Likes and Mental Health
Likes may feel like they are integral to the social media experience, because they’ve been around since the beginning. Still, the reality is that likes allow users and followers alike to quantify the perceived value of their everyday life in a way that simply does not promote mental health.
From deleting posts that don’t get enough attention for fear of humiliation to outright like-chasing, studies have shown that people — particularly younger generations that are on these apps for hours a day — are experiencing negative mental health effects that are rooted in social media’s toxic ecosystem.
Heck, a 28-year-old Florida woman was just arrested for passing out flyers with her Instagram information on it while posing as a teenager at a local high school, so it’s safe to say we’ve reached an unhealthy level of obsession. In fact, many believe — even former Facebook employees — social media is as addictive as an actual drug.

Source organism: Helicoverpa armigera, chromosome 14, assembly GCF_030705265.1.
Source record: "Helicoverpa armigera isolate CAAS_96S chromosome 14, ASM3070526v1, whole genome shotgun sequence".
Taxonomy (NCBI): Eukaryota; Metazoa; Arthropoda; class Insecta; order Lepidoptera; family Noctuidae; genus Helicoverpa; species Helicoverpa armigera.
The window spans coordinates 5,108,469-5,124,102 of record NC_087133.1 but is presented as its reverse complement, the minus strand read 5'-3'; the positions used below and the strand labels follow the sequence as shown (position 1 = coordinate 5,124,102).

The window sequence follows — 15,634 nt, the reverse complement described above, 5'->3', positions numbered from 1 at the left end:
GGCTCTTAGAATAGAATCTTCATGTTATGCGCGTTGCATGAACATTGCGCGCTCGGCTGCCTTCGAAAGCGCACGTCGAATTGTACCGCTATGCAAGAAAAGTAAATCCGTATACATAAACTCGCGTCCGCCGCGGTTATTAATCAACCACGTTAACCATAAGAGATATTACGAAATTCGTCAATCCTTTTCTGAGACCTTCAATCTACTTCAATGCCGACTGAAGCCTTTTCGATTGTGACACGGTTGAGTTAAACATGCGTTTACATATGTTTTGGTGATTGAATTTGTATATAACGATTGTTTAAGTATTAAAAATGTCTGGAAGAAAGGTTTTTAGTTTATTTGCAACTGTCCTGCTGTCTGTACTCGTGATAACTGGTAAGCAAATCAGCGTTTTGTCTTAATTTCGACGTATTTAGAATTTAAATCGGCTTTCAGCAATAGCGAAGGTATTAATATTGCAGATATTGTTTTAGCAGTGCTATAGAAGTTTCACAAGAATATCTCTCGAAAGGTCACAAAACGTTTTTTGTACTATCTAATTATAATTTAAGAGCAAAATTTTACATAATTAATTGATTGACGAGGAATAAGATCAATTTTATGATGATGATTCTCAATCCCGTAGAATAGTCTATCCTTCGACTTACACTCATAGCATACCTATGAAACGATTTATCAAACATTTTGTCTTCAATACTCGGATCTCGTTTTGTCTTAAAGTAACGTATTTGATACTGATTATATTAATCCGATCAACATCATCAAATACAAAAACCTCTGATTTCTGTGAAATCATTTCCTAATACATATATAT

“The short-term, dopamine-driven feedback loops that we have created are destroying how society works,” said Chamath Palihapitiya, former Vice President of User Growth at Facebook, during a talk at Standford University.
Mandatorily removing like counts would, admittedly, cause significant uproar. But social media companies, especially Facebook, need to start taking their role in the mental health crisis seriously, and a big move might just be the way to go.
But until then, at least let us help you get rid of like counts on your own account.